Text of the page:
Re-Introduction of the STAR Act in the 115th Congress
Caroline Pryce Walker Conquer Childhood Cancer Reauthorization Act
Every day in the United States 36 children are diagnosed with cancer. A total of 2,500 children will die from these diseases each year. Pediatric cancer is the leading cause of disease-related death for children in the United States. Greater support is needed to research the causes and potential treatments for this deadly disease. This was the purpose of the Caroline Pryce Walker Conquer Childhood Cancer Act, which was signed into law in 2008. This legislation now needs to be reauthorized, which is why Representative Chris Van Hollen and Representative Michael McCaul introduced H.R. 2607, the Caroline Pryce Walker Conquer Childhood Cancer Reauthorization Act. Senator Jack Reed has introduced a companion, S. 1251, in the Senate.
The Caroline Pryce Walker Conquer Childhood Cancer Act was named in honor of former Representative Deborah Pryce’s daughter Caroline who passed away from neuroblastoma in 1999 at the age of nine. This legislation passed unanimously in the House and Senate in 2008. Reauthorization of this law would build upon, expand, and improve the federal efforts over the last five years for children with cancer.
Researching childhood cancer is very difficult. There is a relatively small population of children with cancer, and there are typically great geographic distances between patients who have the same type of cancer. No single hospital or cancer center will treat enough children with a particular type of cancer to be able to adequately conduct clinical research due to the small patient population. The development of a national database of high quality biospecimens and demographic data would allow researchers to have the appropriate number of datasets in order to conduct valid research that can be applied to a larger patient population for children with cancer.
The Caroline Pryce Walker Conquer Childhood Cancer Reauthorization Act of 2013 will address the issues that have arisen for research into pediatric cancer since the original legislation was enacted into law in 2008. H.R. 2607 will expand opportunities for childhood cancer research. Under the 2008 legislation, only those patients enrolled in a National Cancer Institute member institution had the availability to participate in research into pediatric cancer therapies, clinical trials and preclinical testing. This bill would expand these efforts so that all children, adolescents, and young adults will have the opportunity to donate biospecimens to the nationwide repositories for the purpose of creating datasets for peer-reviewed cancer research that can be applied to a larger patient population. These biospecimens and demographic data would be collected only with the appropriate consent, and there is no requirement that all pediatric cancer patients participate in the research. The bill also requires a report be submitted to Congress to indicate the number of biospecimen datasets that have been collected, the number utilized by researchers, the barriers to collecting biospecimens, and the barriers researches have in accessing the Comprehensive Children’s Cancer Biorepository and how to improve it.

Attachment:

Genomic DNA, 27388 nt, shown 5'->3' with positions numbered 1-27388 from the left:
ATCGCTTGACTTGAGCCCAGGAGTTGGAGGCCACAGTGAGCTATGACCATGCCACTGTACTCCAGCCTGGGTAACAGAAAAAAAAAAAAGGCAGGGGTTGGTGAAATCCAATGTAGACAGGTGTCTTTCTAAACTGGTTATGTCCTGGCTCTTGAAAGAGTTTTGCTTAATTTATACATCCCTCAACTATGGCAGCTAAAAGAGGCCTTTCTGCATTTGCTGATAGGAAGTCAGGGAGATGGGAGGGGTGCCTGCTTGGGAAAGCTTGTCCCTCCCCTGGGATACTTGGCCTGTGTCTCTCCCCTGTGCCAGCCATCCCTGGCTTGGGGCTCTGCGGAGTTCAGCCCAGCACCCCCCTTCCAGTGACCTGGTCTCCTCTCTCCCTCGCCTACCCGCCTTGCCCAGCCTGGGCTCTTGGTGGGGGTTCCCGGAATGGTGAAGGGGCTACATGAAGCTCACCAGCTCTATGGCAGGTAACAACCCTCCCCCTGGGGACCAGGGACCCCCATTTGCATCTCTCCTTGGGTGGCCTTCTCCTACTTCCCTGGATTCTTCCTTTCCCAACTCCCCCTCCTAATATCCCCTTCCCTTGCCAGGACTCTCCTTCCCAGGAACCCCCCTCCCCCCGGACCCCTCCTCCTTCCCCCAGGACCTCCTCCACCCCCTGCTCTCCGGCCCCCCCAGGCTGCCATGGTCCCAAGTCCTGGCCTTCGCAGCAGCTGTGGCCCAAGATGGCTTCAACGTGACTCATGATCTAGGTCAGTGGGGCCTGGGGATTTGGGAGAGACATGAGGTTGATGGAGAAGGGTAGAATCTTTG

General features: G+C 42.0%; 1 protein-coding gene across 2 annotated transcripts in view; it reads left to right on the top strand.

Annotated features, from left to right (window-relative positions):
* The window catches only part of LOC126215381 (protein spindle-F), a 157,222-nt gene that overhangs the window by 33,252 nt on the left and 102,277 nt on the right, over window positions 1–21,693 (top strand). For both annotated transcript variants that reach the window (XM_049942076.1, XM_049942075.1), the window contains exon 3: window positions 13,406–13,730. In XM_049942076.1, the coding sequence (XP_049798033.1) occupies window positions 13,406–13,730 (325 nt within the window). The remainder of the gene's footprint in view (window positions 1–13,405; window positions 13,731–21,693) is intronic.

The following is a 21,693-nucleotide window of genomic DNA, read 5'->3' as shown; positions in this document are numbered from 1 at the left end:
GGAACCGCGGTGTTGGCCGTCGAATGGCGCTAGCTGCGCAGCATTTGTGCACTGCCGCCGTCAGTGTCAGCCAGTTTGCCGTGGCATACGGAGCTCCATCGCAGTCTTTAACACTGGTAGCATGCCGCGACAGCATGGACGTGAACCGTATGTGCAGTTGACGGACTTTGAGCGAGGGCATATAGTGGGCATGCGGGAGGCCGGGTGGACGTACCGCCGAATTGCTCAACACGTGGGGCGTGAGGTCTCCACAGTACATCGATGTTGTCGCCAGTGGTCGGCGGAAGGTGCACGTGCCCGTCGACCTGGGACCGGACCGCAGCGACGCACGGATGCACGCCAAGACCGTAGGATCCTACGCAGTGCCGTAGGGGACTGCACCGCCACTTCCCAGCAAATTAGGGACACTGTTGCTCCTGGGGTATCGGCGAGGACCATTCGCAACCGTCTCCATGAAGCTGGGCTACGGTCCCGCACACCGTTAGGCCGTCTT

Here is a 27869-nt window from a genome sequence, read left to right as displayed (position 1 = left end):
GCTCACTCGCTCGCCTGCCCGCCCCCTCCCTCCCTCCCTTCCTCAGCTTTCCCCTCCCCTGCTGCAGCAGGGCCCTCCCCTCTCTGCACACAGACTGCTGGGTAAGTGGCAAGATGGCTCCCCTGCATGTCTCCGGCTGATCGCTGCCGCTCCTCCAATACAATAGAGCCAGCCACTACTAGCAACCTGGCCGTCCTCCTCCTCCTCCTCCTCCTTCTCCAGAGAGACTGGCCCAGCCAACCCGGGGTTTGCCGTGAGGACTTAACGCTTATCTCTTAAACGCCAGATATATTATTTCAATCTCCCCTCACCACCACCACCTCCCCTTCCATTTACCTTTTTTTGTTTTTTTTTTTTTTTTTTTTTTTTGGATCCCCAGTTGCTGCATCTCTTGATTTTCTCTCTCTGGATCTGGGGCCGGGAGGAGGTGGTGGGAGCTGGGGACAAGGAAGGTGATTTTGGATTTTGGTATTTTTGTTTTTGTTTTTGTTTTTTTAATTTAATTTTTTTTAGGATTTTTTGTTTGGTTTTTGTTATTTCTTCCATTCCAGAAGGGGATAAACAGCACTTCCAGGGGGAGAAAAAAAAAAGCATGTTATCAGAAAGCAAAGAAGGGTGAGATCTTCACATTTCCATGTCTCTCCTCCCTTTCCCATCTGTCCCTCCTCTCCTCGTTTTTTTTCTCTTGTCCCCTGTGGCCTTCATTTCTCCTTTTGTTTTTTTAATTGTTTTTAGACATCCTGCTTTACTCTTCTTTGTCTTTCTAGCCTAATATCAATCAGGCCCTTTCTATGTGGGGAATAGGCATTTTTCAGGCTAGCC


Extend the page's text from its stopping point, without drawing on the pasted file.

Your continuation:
Another issue the bill addresses is improving childhood cancer surveillance. This would take the efforts of the previous five years under the original legislation and authorize state cancer registries to identify and track the incidences of child, adolescent, and young adult cancers in each state.
A last improvement this bill addresses is the need to identify the barriers to pediatric oncologic pharmaceutical and biologic therapies. There have been great strides made in the development of adult oncologic treatments, but few treatments have been approved for children. This bill would initiate an investigation led by the Government Accountability Office to determine the feasibility of expanding FDA requirements for pediatric studies of adult oncologic drugs and make recommendations for overcoming any research barriers.